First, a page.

Chen J.-J.,National Taiwan University Hospital | Lin L.-Y.,National Taiwan University Hospital | Yang Y.-H.,Chang Gung Memorial Hospital Chia Yi | Yang Y.-H.,National Taiwan University | And 3 more authors.
International Journal of Cardiology | Year: 2014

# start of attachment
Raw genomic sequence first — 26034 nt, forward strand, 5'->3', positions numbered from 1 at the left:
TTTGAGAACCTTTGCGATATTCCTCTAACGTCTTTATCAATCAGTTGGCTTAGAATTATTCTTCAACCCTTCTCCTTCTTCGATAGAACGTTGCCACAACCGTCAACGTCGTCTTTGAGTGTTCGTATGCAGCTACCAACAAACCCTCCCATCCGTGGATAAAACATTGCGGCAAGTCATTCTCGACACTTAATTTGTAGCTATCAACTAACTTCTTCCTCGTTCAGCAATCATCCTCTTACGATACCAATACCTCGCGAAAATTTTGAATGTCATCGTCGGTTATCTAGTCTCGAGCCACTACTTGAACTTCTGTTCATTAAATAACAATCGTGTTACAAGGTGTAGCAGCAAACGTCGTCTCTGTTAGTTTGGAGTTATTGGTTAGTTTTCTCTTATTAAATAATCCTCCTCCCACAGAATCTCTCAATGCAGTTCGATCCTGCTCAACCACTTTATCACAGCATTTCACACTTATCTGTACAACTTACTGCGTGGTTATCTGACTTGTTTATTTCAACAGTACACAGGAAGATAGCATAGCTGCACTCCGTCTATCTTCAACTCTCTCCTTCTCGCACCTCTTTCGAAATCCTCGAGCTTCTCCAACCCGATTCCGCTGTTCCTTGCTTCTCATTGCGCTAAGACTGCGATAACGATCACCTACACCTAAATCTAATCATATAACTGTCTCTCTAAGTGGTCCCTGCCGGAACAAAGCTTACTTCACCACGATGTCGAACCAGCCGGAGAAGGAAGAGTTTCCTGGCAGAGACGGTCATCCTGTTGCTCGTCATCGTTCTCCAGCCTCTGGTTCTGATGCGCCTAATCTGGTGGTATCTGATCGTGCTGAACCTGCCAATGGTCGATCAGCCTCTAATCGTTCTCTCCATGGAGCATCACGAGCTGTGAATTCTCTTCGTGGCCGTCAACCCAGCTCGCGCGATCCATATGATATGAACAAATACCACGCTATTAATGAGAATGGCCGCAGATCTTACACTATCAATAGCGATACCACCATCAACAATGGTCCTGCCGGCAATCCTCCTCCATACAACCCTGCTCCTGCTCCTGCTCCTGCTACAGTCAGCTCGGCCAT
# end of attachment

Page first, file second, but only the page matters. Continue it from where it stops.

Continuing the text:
Objective The risk/benefit profiles of anti-coagulant or anti-platelet agents in patients with end-stage renal disease (ESRD) and atrial fibrillation (AF) remained unclear. We aimed to investigate the stroke risks in these patients with or without anti-coagulant/anti-platelet therapy by using our national database. Method By using our national health insurance ESRD claim database, we searched patients with AF, more than 18 years old and without prior history of ischemic stroke. Medication information as well as the events of ischemic stroke, hemorrhagic stroke, and transient ischemic accident during follow-up were identified from the database. Propensity score method was used to match all the potential confounders between patients with and without anti-platelets/warfarin treatment. Result A total of 134,410 ESRD patients were identified in the database. Among them, patients with non-valvular AF, over 18 years old, without prior history of ischemic stroke and received monotherapy with anti-platelets (1622) or warfarin (294) served as case groups while patients (2983) without taking any anti-platelets and warfarin served as control groups. The incidences of ischemic stroke or transient ischemic attack (TIA) were not different among the control (6.6%), anti-platelet (6.2%) and warfarin (5.1%) groups in a follow-up period of approximately 4 years. The results remained unchanged after propensity match. Cox-regression analyses also showed no beneficial effect of anti-platelet or warfarin therapy in overall and any subgroups. Conclusion In this nationwide cohort analyses, we found that anti-platelet or warfarin treatment could not lower the risk of ischemic stroke in patients with ESRD. © 2014 Elsevier Ireland Ltd. All rights reserved. Source